8. Bruce4671

    Bruce4671 said, about 5 years ago

    @fennec: You know I agree with the idea that someone should teach a child how to read on a one on one basis. What happened to mom and dad? I had my kids in my lap every day reading to them from the age of 6 months. Well maybe not every day but if not me them mom. They love the pretty pictures. They love the sound of your voice. They love the cuddle time. ALL of mine began repeating the words with me as soon as they could talk. You have to exercise that muscle if you expect it to be strong; By the time they were in school they could read. And read well. If parents had more “hands on” time with their child’s education we wouldn’t be having this national nightmare. Just a thought.

    Communication skills are the most important skill for a well educated person. It’s a shame technology has replaced the written word.

  9. tcity

    tcity said, about 5 years ago

    Do not develop critical thinking skills in your students = every child left behind.

  10. Bruce4671

    Bruce4671 said, about 5 years ago

    @fennec and eryx: Yes, valid points. However, if you really feel that “someone” should step in and help then have you? You can go to your local school district and volunteer to tutor those with reading problems or math problems, whatever your expertise. Or, you could start a fund for the local school board and spend time raising money for it to provide extra help for those in need. There are programs like this already in action in my area. What about yours?

    And eryx, I know exactly how hard it is to make ends meet. I raised four of my own and a couple of the grands and often worked two jobs – sometimes three – doing it. Time is the only thing your truly own. How do you choose to use yours? It takes maybe 30 minutes to read a book to a child. An hour if you are interactive. I was often up at 3 am to start my day and home by 730 or 8. Don;t talk to me about long hours. But the luxury is in sharing one of them with my children every day. You have to set priorities. Is yours to take a long bath and relax or hug your child and talk to them.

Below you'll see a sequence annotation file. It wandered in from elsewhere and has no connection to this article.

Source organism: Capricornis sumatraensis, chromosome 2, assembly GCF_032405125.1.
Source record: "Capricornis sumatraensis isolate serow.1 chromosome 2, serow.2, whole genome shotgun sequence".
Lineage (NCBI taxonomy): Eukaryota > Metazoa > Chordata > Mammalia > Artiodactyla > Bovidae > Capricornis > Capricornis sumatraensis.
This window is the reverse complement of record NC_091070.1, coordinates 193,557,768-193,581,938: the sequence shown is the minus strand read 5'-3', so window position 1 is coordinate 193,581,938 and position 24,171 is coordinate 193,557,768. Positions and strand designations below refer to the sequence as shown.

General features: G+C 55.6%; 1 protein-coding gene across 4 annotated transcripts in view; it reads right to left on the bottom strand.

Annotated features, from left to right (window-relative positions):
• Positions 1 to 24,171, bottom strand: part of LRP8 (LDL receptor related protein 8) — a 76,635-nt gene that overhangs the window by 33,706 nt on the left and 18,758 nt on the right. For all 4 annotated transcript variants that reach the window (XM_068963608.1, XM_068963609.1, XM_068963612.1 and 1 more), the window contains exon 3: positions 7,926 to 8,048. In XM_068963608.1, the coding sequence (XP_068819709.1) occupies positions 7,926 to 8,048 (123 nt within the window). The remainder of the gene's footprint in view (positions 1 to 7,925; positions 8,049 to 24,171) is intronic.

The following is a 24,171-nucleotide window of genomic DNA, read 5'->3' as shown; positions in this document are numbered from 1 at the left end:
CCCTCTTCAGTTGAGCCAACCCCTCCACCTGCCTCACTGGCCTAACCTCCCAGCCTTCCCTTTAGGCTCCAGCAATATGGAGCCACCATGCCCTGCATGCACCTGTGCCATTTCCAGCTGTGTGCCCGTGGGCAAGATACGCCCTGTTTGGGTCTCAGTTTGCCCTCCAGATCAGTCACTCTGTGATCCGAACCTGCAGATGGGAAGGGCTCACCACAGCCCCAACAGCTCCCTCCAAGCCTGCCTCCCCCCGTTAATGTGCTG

Stop making excuses and do the right thing for a change.

  11. lfcathy

    lfcathy said, about 5 years ago


    I agree

  12. Fuzzy Thinker (I)

    Fuzzy Thinker (I) GoComics PRO Member said, about 5 years ago

    “a higher level of parental involvement produce better outcomes. To which I say, “Duh!”… YES. Magnets are Good in the Real World. Since parental involvement is key to obtaining good teachers and maintaining a quality environment, you get back what you put effort into. Money can compensate for a lack of parents- if you spend 4-times what a parent-involved school spends. My 2-tier approach is a response to the REALITY of most schools. Motivated Students/Parents and tutoring can do well. Those children that are not motivated now will have an Example (to remember) of how motivated people behave AND these unmotivated children Will Not be Allowed to Tear Down Others Who Are Trying.

  13. Fuzzy Thinker (I)

    Fuzzy Thinker (I) GoComics PRO Member said, about 5 years ago

    @Eryx….“I am a college teacher” …I sensed there was something ‘ivory tower’ about you. I have been tapped (from time to time) in the business world to teach fellow employees on company time. Working with motivated students is demanding and a joy. I come from a long line of teachers at all levels.

  14. Bruce4671

    Bruce4671 said, about 5 years ago

    @eryx; See above comments to you and fennec and try to extrapolate. You will find your answer there.

  15. Bruce4671

    Bruce4671 said, about 5 years ago

    @Eryx: read it again s l o w l y. What did the protagonist suggest for others to do. That’s right. v o l u n t e e r. Got it?

  16. Load the rest of the comments (4).